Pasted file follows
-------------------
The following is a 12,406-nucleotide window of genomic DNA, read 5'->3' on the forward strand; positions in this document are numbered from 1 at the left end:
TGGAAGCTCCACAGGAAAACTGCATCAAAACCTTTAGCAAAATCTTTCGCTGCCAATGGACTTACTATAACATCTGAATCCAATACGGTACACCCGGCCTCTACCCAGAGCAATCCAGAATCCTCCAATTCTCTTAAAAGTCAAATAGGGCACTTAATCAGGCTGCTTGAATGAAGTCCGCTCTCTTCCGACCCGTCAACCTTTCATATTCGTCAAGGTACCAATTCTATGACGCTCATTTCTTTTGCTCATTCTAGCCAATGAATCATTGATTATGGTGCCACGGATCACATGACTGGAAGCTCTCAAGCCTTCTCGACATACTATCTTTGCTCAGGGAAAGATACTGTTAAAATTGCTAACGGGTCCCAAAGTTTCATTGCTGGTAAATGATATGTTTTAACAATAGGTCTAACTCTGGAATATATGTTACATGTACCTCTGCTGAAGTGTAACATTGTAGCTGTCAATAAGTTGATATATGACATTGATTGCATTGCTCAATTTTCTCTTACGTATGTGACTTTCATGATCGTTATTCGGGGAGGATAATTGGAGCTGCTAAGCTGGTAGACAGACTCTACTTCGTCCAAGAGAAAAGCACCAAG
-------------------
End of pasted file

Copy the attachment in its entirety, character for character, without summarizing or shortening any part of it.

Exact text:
The following is a 12,406-nucleotide window of genomic DNA, read 5'->3' on the forward strand; positions in this document are numbered from 1 at the left end:
TGGAAGCTCCACAGGAAAACTGCATCAAAACCTTTAGCAAAATCTTTCGCTGCCAATGGACTTACTATAACATCTGAATCCAATACGGTACACCCGGCCTCTACCCAGAGCAATCCAGAATCCTCCAATTCTCTTAAAAGTCAAATAGGGCACTTAATCAGGCTGCTTGAATGAAGTCCGCTCTCTTCCGACCCGTCAACCTTTCATATTCGTCAAGGTACCAATTCTATGACGCTCATTTCTTTTGCTCATTCTAGCCAATGAATCATTGATTATGGTGCCACGGATCACATGACTGGAAGCTCTCAAGCCTTCTCGACATACTATCTTTGCTCAGGGAAAGATACTGTTAAAATTGCTAACGGGTCCCAAAGTTTCATTGCTGGTAAATGATATGTTTTAACAATAGGTCTAACTCTGGAATATATGTTACATGTACCTCTGCTGAAGTGTAACATTGTAGCTGTCAATAAGTTGATATATGACATTGATTGCATTGCTCAATTTTCTCTTACGTATGTGACTTTCATGATCGTTATTCGGGGAGGATAATTGGAGCTGCTAAGCTGGTAGACAGACTCTACTTCGTCCAAGAGAAAAGCACCAAG